Mercury is a persistent, bio-accumulative toxin with a complex environmental behavior in air, water, and soil. Mercury can cause a variety of harmful health effects including damage to the brain, central nervous system, and kidneys and is particularly harmful to children, prenatal life and infants through the toxin's exposure to both pregnant and nursing women. The element's unique and interesting properties have proven it to be a useful asset in a variety of laboratory and commercial practices. However, given that many safe alternatives to mercury exist, it is now understood that the overall health and environmental risk associated with its continued use far surpass any benefit.
Mercury is one of the most significant environmental toxins found in the United States, and has been targeted by the Environmental Protection Agency as a persistent global pollutant that must be reduced. The ability of mercury to bio-accumulate in the environment and tissue makes it particularly hazardous to humans and animals. Marquette's mercury reduction plan has been developed in order to reduce the risks and costs associated with mercury contamination. The University recognizes the threats presented by mercury and is committed to its reduction/elimination throughout campus.
In 2007 Marquette University embarked on mercury reduction program to address the serious environmental and human health risks posed by the release of mercury into the environment. The program sought to reduce the potential health and environmental risks to the campus and the surrounding community. The program involves replacing mercury thermometers and other mercury containing devices with non-mercury alternatives. The Department of Environmental Health & Safety worked with the University’s Laboratory Safety Group to ascertain and evaluate all mercury sources on campus and identify ways to reduce the use of mercury. A variety of uses of mercury-containing equipment were found, including fluorescent light bulbs, mercury containing switches, barometers, lamps, laboratory bubblers, and thermometers.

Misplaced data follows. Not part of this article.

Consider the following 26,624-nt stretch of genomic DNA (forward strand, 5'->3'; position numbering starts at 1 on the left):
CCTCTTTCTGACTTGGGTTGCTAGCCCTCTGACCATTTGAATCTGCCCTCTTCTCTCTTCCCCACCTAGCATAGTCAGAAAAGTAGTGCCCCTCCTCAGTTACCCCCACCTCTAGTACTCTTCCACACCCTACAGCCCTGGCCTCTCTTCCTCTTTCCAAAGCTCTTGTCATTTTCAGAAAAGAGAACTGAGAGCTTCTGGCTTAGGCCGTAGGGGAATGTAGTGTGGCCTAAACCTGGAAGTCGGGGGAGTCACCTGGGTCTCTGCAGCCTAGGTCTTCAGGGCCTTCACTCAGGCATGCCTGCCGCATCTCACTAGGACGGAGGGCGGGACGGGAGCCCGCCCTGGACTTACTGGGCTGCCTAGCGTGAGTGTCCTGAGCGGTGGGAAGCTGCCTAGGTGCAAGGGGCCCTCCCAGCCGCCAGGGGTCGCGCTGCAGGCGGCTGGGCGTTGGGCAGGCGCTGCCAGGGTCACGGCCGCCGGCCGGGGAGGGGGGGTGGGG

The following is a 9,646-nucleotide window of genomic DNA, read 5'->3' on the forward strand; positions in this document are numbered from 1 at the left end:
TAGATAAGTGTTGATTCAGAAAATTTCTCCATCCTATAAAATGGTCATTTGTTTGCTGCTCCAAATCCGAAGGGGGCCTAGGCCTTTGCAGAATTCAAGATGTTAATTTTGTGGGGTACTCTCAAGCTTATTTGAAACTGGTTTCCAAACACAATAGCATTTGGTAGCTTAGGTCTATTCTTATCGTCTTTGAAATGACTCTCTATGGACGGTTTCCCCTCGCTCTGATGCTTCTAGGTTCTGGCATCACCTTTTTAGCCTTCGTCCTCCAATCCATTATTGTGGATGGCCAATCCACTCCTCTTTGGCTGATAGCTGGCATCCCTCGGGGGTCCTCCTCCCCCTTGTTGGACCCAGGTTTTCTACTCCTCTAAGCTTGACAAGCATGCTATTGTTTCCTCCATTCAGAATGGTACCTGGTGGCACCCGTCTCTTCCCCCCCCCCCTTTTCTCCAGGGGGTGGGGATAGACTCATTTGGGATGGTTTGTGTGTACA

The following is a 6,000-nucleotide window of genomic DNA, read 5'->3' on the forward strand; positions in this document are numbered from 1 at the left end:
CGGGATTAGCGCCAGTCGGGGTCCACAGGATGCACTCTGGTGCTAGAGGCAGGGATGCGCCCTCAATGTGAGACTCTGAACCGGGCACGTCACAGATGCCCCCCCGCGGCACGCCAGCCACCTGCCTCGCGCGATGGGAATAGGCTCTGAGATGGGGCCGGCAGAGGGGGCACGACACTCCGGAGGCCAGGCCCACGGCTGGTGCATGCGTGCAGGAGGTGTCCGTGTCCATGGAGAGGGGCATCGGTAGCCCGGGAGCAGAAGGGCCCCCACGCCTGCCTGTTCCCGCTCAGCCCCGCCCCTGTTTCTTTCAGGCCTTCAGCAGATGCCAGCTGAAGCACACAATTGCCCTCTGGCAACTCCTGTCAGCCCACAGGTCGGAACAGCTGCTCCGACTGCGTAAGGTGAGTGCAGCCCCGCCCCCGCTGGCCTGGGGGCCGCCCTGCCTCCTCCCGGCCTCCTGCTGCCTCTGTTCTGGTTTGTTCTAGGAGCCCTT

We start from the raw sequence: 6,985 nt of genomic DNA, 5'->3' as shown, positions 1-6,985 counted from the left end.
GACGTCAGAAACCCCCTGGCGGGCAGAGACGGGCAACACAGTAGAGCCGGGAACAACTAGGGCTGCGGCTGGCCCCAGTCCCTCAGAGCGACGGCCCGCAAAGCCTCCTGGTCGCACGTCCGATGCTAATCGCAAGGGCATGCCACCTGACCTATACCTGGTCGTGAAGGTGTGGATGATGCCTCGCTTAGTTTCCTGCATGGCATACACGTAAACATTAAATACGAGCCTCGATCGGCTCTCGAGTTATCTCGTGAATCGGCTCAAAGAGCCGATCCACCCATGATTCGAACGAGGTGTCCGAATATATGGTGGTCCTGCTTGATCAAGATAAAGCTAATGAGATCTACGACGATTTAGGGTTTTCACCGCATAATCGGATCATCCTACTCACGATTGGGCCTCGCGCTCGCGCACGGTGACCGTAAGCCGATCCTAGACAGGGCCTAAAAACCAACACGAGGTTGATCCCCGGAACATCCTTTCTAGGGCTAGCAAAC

Without question, mercury is the most frequently spilled in the form of broken thermometers. The thermometer exchange program was initiated in order to eliminate this easily avoidable risk of laboratory contamination and costly cleanup. Safe, non-toxic and environmentally friendly thermometers are a perfectly viable alternative to mercury based units.
Mercury-containing devices are used in many laboratory settings. Mercury thermometers are commonly encountered, but other devices potentially containing mercury include manometers, sphygmomanometers, barometers, and electrical components. They are easy to use, relatively inexpensive, accurate, and reliable. Unfortunately, they are also fragile, increasing the likelihood of a mercury release if the devise is broken. The Mercury Reduction Program calls for all non-essential uses of elemental mercury to be eliminated from campus laboratories. EH&S provides the recommendations and goals in reducing the use of mercury and mercury containing devices in laboratories: